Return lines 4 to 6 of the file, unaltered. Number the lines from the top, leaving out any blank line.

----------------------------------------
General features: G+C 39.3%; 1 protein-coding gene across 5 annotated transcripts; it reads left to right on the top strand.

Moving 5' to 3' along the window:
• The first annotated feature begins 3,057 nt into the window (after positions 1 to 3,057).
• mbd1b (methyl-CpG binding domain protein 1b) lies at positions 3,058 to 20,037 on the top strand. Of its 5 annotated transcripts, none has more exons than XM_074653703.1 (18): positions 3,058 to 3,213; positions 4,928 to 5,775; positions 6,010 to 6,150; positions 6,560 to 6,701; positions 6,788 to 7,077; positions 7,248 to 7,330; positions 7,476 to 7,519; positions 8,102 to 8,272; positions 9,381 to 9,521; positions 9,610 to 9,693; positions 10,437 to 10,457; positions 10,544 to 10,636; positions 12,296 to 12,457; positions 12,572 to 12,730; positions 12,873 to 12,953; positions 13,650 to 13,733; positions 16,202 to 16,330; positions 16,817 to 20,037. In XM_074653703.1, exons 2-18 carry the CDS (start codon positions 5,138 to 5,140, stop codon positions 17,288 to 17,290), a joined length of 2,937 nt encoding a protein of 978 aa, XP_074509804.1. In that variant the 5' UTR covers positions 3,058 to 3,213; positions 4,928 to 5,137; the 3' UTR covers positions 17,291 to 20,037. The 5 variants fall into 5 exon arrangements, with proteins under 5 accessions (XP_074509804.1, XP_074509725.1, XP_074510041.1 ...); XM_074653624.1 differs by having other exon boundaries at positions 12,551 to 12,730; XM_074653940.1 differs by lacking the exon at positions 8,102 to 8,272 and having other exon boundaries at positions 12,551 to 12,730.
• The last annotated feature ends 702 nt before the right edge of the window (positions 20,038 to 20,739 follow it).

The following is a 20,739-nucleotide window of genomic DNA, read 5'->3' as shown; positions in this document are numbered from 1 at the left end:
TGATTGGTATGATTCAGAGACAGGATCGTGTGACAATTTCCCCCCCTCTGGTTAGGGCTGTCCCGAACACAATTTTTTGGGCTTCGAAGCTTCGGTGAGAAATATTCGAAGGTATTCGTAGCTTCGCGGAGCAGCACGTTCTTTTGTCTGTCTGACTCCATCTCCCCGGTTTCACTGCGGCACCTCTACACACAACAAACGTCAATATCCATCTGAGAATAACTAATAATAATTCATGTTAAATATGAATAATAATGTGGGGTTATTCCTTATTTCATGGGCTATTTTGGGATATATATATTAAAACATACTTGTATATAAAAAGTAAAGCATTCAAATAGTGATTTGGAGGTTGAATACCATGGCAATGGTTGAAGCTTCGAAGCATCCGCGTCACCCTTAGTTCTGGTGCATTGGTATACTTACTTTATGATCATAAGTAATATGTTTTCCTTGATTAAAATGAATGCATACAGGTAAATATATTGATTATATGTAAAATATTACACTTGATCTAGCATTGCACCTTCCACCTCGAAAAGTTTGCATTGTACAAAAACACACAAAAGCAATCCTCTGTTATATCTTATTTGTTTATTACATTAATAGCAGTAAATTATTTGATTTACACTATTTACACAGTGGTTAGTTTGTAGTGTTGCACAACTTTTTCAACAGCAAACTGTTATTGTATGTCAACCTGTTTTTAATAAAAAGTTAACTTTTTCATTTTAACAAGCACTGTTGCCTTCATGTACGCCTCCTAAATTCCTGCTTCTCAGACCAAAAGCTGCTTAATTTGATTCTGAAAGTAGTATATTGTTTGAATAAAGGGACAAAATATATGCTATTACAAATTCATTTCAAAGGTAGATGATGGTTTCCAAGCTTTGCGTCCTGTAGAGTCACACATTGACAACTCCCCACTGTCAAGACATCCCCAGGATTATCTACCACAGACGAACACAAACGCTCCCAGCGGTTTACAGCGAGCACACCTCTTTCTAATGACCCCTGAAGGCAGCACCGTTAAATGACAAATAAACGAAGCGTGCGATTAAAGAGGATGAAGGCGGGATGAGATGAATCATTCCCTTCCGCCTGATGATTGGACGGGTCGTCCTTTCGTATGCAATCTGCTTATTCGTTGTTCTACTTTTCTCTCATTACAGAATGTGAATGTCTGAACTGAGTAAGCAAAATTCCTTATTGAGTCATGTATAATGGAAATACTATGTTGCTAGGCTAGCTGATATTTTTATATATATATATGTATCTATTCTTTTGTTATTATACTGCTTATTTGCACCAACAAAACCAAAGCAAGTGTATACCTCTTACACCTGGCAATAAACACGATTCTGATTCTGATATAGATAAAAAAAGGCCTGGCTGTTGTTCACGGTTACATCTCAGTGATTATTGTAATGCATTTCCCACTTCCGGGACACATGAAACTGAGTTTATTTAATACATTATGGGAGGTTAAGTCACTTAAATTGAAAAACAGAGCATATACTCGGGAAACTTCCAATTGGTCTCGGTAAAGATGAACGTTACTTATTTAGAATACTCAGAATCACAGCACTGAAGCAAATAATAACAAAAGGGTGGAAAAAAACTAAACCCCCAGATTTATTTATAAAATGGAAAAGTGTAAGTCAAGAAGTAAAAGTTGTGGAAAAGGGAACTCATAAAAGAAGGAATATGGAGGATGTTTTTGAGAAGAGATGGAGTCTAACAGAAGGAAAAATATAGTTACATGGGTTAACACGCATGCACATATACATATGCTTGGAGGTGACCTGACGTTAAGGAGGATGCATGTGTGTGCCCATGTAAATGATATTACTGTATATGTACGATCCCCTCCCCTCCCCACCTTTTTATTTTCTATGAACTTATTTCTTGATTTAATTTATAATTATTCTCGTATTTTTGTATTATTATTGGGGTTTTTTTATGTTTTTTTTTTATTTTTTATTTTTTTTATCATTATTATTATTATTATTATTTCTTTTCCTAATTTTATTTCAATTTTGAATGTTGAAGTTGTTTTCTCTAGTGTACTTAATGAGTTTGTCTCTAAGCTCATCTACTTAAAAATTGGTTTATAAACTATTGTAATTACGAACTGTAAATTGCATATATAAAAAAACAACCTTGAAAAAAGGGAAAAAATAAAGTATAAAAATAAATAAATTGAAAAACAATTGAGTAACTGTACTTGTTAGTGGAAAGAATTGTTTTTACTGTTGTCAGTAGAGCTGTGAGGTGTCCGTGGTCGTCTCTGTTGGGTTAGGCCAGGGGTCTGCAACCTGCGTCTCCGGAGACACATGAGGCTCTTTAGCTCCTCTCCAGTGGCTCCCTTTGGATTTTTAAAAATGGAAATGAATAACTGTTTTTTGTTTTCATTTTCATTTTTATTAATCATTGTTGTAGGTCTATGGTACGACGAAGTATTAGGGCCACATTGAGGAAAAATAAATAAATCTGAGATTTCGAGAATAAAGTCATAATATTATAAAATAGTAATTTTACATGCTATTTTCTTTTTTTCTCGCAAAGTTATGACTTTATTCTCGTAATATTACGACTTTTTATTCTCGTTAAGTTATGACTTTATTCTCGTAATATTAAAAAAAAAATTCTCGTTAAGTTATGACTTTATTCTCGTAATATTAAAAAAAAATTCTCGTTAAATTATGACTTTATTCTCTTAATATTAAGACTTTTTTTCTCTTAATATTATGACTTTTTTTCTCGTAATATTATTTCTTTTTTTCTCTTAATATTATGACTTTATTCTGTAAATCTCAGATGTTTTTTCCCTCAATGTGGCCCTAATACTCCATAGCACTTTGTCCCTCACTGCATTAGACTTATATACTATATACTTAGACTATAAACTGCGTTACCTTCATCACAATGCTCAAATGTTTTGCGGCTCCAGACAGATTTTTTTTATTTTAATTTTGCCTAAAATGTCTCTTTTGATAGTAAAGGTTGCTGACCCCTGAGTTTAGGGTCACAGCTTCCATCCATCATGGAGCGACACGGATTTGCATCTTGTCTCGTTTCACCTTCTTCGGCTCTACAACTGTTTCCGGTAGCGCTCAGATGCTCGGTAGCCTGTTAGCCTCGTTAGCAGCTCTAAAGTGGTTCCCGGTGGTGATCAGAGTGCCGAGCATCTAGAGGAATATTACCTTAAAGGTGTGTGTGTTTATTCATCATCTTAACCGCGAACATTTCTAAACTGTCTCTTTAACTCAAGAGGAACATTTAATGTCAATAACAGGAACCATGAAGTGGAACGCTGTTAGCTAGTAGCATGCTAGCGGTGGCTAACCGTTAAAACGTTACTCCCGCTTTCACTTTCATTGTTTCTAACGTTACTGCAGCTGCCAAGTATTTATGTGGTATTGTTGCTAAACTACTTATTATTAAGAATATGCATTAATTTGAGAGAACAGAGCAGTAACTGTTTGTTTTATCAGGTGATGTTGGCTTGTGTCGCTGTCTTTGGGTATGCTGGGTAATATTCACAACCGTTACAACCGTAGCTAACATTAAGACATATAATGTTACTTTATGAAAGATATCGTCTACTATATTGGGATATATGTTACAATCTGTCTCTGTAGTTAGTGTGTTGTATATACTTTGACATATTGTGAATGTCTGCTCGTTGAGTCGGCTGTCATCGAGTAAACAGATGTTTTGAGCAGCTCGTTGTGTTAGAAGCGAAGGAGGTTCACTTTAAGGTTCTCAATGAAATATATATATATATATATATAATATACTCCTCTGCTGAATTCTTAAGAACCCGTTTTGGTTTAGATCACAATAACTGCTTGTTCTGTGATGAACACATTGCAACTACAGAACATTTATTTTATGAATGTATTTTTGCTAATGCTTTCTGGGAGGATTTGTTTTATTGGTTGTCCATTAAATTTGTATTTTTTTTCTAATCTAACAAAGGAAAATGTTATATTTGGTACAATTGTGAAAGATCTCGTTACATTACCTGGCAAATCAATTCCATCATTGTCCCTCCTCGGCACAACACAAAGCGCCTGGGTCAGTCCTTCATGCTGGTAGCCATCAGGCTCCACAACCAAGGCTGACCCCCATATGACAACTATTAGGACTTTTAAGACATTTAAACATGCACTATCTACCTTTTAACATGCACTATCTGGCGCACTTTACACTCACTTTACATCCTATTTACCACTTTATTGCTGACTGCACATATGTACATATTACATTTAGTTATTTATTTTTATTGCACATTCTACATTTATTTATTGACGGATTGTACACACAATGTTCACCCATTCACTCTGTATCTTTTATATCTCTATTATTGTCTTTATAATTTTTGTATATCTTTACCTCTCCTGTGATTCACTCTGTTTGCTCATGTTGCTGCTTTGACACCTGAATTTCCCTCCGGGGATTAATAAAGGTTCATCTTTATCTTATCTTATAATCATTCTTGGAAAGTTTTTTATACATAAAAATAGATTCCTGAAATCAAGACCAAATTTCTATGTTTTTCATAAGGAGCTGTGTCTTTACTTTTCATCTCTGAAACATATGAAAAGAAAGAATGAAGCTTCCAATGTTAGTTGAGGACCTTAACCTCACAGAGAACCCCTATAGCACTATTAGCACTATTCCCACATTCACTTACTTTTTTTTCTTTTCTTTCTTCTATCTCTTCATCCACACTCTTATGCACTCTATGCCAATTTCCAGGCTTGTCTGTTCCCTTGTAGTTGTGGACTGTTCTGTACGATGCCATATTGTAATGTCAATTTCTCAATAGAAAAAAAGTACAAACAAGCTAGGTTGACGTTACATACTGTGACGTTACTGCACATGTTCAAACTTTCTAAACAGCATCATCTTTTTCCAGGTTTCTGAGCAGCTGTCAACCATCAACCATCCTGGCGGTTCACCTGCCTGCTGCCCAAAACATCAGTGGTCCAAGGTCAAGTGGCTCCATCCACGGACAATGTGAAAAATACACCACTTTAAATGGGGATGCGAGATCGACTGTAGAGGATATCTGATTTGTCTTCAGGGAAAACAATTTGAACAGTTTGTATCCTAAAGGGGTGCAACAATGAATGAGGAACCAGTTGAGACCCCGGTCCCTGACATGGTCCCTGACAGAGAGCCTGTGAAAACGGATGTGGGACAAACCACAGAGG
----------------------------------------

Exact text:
• mbd1b (methyl-CpG binding domain protein 1b) lies at positions 3,058 to 20,037 on the top strand. Of its 5 annotated transcripts, none has more exons than XM_074653703.1 (18): positions 3,058 to 3,213; positions 4,928 to 5,775; positions 6,010 to 6,150; positions 6,560 to 6,701; positions 6,788 to 7,077; positions 7,248 to 7,330; positions 7,476 to 7,519; positions 8,102 to 8,272; positions 9,381 to 9,521; positions 9,610 to 9,693; positions 10,437 to 10,457; positions 10,544 to 10,636; positions 12,296 to 12,457; positions 12,572 to 12,730; positions 12,873 to 12,953; positions 13,650 to 13,733; positions 16,202 to 16,330; positions 16,817 to 20,037. In XM_074653703.1, exons 2-18 carry the CDS (start codon positions 5,138 to 5,140, stop codon positions 17,288 to 17,290), a joined length of 2,937 nt encoding a protein of 978 aa, XP_074509804.1. In that variant the 5' UTR covers positions 3,058 to 3,213; positions 4,928 to 5,137; the 3' UTR covers positions 17,291 to 20,037. The 5 variants fall into 5 exon arrangements, with proteins under 5 accessions (XP_074509804.1, XP_074509725.1, XP_074510041.1 ...); XM_074653624.1 differs by having other exon boundaries at positions 12,551 to 12,730; XM_074653940.1 differs by lacking the exon at positions 8,102 to 8,272 and having other exon boundaries at positions 12,551 to 12,730.
• The last annotated feature ends 702 nt before the right edge of the window (positions 20,038 to 20,739 follow it).

The following is a 20,739-nucleotide window of genomic DNA, read 5'->3' as shown; positions in this document are numbered from 1 at the left end: